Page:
Rates of depression have increased worldwide during the COVID-19 pandemic1, highlighting the importance of identifying modifiable factors for targeted approaches to prevention and intervention during a global crisis. Even before the pandemic, substantial literature had established social support as a robust protective factor for depression, both in general2 and during times of stress3, demonstrating promise for reducing the population-level burden of depression. Accordingly, a growing number of studies on the overall relationship between social support and mental health during the COVID-19 pandemic have linked greater social support to reduced risk for depression and other negative mental health outcomes4,5,6. However, further work is needed for several reasons.

First, many studies of social support and depression during the COVID-19 pandemic have relied on relatively modest cross-sectional samples in specific populations (for example, elderly, health-care workers, students, pregnant individuals)4,5,7,8,9,10. Second, such studies have tended to focus on overall social support rather than systematically examining subtypes of social support5,10,11, which include tangible supports characterized by instrumental help for everyday or crisis needs, emotional supports characterized by a listening or confiding ear, informational supports characterized by advice or knowledge from others and positive social interactions12. Although pre-pandemic research has shown that emotional support tends to be the strongest predictor of mental health compared with other forms of support2,13, during a pandemic, tangible support may become more emotionally salient than other forms of support due to the risk of illness, contagion and other daily disruptions, while the relevance of positive social interactions may be diminished in the context of pervasive social distancing. Understanding which subtype(s) of social support most influence depression risk during a global crisis14 could highlight which aspects should be addressed specifically, or together, in both individual- and population-level interventions.

Third, different groups of people may benefit from increased social support. For example, the protective role of social support may vary by intrinsic factors such as age and sex, which may influence both depression risk and how social support impacts this risk, or by pre-pandemic factors such as previous mental health histories, which may increase vulnerability to subsequent distress. In addition, risk factors may emerge during the pandemic such as financial stressors, which either limit one’s ability to benefit from social support or indicate where social supports are particularly needed. A better understanding of potential effect modifiers, across a range of intrinsic, pre-pandemic and during-pandemic characteristics, could provide insight into where interventions aimed at enhancing social support could have the largest impact (for example, targeting pre-existing or concurrent risk factors).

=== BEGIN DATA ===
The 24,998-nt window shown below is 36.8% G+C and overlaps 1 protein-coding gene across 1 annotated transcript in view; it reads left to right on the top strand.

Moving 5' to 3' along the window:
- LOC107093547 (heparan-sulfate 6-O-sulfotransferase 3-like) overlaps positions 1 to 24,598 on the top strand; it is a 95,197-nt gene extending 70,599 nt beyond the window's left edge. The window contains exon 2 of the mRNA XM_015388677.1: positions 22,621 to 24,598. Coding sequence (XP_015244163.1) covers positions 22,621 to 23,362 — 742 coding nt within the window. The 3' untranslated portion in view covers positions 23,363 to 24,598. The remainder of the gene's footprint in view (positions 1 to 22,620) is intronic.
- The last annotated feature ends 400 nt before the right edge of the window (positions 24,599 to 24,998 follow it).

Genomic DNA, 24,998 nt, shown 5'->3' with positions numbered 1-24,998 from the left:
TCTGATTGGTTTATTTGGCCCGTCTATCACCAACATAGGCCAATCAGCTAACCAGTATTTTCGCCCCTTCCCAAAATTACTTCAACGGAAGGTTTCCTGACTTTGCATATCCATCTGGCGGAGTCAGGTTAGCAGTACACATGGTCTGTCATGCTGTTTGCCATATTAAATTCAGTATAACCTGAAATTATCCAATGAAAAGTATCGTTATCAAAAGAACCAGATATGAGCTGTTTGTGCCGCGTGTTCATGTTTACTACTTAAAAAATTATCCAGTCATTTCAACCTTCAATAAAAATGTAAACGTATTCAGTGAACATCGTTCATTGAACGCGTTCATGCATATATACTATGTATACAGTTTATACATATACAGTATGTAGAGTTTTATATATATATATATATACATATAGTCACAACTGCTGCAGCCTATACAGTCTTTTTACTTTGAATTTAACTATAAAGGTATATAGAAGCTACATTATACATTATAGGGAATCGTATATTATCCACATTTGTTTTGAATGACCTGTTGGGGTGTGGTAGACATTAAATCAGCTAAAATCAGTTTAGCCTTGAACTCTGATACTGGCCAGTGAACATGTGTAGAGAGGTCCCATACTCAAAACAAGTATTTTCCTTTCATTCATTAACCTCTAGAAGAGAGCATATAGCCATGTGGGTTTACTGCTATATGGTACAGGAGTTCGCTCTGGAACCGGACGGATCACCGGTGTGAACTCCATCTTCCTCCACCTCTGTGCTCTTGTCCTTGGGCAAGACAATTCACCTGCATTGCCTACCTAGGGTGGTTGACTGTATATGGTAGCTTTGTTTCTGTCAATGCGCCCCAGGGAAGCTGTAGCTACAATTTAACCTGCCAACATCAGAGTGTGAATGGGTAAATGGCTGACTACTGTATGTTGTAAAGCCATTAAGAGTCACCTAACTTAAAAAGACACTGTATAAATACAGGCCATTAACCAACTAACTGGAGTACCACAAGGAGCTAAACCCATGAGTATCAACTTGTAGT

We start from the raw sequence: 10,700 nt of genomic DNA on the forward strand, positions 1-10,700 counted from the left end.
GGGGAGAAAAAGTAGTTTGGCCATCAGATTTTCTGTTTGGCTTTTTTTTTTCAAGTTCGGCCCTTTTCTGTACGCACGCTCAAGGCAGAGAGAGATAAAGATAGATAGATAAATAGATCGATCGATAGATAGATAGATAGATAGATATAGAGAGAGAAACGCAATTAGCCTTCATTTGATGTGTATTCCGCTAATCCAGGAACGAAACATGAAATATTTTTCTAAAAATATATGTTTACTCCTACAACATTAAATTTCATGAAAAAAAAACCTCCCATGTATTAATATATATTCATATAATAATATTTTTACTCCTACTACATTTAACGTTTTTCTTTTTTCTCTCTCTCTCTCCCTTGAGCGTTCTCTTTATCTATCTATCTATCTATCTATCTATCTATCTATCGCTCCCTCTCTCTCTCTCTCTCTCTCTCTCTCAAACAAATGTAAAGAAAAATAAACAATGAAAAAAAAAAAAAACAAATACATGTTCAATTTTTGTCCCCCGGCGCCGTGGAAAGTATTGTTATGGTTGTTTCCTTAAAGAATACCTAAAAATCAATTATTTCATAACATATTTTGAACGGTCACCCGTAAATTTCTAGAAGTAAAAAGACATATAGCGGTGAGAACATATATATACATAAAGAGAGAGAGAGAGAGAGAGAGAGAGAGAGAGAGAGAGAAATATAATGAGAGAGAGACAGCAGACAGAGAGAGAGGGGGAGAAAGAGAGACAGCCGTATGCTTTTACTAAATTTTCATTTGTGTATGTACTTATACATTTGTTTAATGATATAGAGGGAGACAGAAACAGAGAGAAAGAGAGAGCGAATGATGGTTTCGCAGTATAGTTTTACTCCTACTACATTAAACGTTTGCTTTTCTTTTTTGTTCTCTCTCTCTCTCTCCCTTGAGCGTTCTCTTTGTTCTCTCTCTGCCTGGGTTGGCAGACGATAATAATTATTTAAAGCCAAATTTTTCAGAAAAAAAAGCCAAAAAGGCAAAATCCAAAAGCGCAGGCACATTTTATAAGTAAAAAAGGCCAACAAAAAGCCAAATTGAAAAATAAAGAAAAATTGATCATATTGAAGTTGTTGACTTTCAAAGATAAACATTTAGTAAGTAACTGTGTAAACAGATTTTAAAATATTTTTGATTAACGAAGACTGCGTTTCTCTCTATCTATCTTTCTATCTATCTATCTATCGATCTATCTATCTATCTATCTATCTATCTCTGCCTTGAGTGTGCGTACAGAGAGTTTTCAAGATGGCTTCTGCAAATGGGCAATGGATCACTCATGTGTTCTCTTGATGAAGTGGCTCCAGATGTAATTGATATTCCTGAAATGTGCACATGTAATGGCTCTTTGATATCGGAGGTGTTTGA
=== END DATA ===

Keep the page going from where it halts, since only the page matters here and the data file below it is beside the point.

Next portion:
Given these gaps and unique challenges to both mental health and social support access during the COVID-19 pandemic, more detailed work in large prospective cohorts is needed to quantify the extent to which social support may protect against elevated depressive symptoms in the context of a major societal stressor—specifically, to examine which types of social support (combined and alone) may prove most helpful and to identify who might benefit most. One opportunity to rigorously investigate these questions is within the All of Us Research Program (AoU), an ongoing, diverse US nationwide research cohort where a longitudinal survey focused on mental health, coping and other experiences, including social support, was administered in the first year of the COVID-19 pandemic (Fig. 1). Using longitudinal data across three survey waves completed by AoU participants (N = 69,066), we tested associations between perceived social support and its subtypes with depression risk and assessed potential effect modification by intrinsic (for example, sex, age), pre-pandemic (for example, previous mood disorder) and pandemic-related (for example, financial stress) risk factors.

Fig. 1: Timeline of survey and EHR-based measures of social support, depressive symptoms and key covariates.
figure 1

Sociodemographic factors and pre-pandemic mood disorder diagnoses were assessed before the pandemic, while social support and depressive symptoms were measured in three survey waves starting from May 2020. COPE, COVID-19 Participant Experience survey. RAND-MOS, RAND Medical Outcomes Study. PHQ-9, Patient Health Questionnaire-9.